The Income Tax law on capital gains on the transfer of movable and immovable assets is a much debated subject from its inception and a lot of clarity has emerged over a period of time through various amendments to the law, judicial decisions and clarificatory notifications/ circulars.The Entry 82 of List I to the Constitution of India empowers Parliament to levy taxes on income other than agricultural income
Though section 2(24) of the Income Tax Act 1961 (Act) does not contain any specific definition of the term”income”, it is an inclusive provision and also names various kinds of receipts which are termed as income and taxable under the Act unless specifically exempted under section 10. If we just browse through the list of items which are termed as income except the receipt as specified in item 2(24)(vi),all the receipts are revenue in nature. The income tax law aims to tax revenue receipts under its ambit unless such receipts are specifically exempted and exempt all the capital receipts except the capital gains which are specified in section 45 of Act. As the Act does not contain any definition of the terms “Revenue Receipts” and “Capital Receipts” we have to rely on the general definitions and various judicial pronouncements to classify a receipt whether it is capital or revenue and its taxability under the Act. Despite the fact that the Act has given clear cut and comprehensible guidelines to tax both revenue receipts and capital gains other than the exemptions conferred by it, still there are certain unexplained issues in the Act with regard to computation of long term and short term capital gains in respect of transfer of certain capital assets. This article aims to discuss such issues with more emphasis on its practical perspective.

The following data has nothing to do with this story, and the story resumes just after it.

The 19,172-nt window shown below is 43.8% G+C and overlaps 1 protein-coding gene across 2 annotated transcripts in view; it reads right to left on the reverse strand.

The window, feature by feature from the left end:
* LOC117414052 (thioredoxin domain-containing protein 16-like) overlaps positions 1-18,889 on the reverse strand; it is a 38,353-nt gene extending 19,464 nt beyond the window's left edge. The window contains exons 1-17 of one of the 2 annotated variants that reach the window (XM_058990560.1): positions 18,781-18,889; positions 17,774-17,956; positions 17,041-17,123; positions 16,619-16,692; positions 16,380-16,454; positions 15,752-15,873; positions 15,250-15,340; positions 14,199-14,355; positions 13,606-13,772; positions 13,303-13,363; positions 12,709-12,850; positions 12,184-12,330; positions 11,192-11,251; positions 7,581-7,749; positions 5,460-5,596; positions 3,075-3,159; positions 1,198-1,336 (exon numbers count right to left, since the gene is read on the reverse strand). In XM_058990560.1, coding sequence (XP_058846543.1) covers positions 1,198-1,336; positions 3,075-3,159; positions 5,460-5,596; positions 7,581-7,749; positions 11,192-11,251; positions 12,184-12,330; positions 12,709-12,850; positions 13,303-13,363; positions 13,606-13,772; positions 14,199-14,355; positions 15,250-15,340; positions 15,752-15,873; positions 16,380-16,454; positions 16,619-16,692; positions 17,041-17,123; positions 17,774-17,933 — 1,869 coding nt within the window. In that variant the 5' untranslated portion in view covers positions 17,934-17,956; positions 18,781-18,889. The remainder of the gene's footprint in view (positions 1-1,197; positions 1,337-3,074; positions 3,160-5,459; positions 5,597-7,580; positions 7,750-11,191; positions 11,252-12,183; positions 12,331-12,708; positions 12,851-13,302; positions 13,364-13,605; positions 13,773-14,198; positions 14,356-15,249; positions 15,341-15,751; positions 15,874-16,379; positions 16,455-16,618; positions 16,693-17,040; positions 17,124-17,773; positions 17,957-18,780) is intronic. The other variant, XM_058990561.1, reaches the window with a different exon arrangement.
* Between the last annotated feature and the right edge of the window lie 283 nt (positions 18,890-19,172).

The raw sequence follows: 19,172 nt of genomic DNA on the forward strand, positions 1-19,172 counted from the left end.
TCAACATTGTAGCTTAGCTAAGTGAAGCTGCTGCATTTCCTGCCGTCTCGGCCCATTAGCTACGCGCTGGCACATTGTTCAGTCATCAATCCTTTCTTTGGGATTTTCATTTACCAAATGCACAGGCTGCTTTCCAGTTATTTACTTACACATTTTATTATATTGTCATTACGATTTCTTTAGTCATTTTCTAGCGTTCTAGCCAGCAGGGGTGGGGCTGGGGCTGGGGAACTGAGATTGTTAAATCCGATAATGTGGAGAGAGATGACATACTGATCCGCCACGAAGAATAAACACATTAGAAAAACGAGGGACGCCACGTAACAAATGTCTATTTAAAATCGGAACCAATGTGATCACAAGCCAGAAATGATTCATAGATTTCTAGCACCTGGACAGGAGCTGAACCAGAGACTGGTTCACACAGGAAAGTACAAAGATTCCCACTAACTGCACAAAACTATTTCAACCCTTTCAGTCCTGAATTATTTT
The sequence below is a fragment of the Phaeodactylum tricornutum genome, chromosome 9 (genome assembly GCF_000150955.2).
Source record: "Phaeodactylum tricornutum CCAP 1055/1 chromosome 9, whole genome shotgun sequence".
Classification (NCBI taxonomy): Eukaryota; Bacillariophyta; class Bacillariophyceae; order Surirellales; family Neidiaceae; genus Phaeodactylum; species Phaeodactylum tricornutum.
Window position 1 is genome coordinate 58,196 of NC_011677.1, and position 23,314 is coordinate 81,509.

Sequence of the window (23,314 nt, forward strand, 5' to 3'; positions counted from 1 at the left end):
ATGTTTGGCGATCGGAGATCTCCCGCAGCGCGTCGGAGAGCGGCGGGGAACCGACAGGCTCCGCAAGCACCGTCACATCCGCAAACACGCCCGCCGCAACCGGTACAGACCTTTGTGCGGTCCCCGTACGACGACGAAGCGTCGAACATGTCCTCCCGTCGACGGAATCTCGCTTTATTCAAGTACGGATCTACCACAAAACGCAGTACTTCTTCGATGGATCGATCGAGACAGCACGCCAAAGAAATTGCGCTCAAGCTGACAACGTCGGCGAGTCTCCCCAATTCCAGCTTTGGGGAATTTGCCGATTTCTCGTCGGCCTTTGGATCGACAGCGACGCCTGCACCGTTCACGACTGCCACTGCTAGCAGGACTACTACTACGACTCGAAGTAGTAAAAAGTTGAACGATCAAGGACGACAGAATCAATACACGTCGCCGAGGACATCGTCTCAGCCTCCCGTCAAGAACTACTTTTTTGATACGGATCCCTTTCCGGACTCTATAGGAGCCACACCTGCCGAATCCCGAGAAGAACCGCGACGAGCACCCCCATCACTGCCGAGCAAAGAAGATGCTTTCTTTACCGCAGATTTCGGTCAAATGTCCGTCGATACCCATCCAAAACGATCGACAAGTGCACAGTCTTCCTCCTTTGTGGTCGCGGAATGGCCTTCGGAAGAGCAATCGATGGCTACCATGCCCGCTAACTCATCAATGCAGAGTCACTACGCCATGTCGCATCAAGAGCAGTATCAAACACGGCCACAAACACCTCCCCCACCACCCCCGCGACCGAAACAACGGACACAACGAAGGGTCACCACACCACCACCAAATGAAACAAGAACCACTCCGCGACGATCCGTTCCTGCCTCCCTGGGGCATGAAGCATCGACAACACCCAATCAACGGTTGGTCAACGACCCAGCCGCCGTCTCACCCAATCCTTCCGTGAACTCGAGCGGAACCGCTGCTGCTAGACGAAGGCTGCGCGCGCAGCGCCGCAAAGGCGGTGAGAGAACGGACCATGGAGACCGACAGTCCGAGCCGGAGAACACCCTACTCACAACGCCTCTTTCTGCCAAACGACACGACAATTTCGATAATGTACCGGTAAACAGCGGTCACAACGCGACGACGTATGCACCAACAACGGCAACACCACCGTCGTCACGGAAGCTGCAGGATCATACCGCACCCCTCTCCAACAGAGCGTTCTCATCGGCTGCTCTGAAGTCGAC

Section 45 of the Act is the charging section of capital receipts and the relevant section says that any profit or gain arising from the transfer of a capital asset during the previous year is taxable under the head “Capital Gains” in the immediately following assessment year unless such profits or gains are specifically exempted under the Act. Section 2(14) of the Act defines the term “Capital Asset” which includes property of any kind whether fixed or circulating, movable or immovable, tangible or intangible. Section 2(47) defines the term “Transfer of Capital Asset” which is an inclusive definition. It says that transfer with regard to a capital asset includes sale, exchange or relinquishment of the assets or extinguishment of any rights therein or compulsory acquisition thereof under any law. It is evident from the above legal provisions that any profit or gain arising out of a transfer of a capital asset which is effected during a previous year has to be offered to tax in the return to be filed for the relevant assessment year. Though the taxing provisions relating to capital gain lay down a broad basis as to how to compute the capital gains, both long term and short term, it does not explicitly deal with certain practical difficulties or issues concerning the computation of such capital gains. Certain issues which are practically faced at the time of computing the capital gains when capital assets, especially land and buildings together, are transferred are discussed hereunder.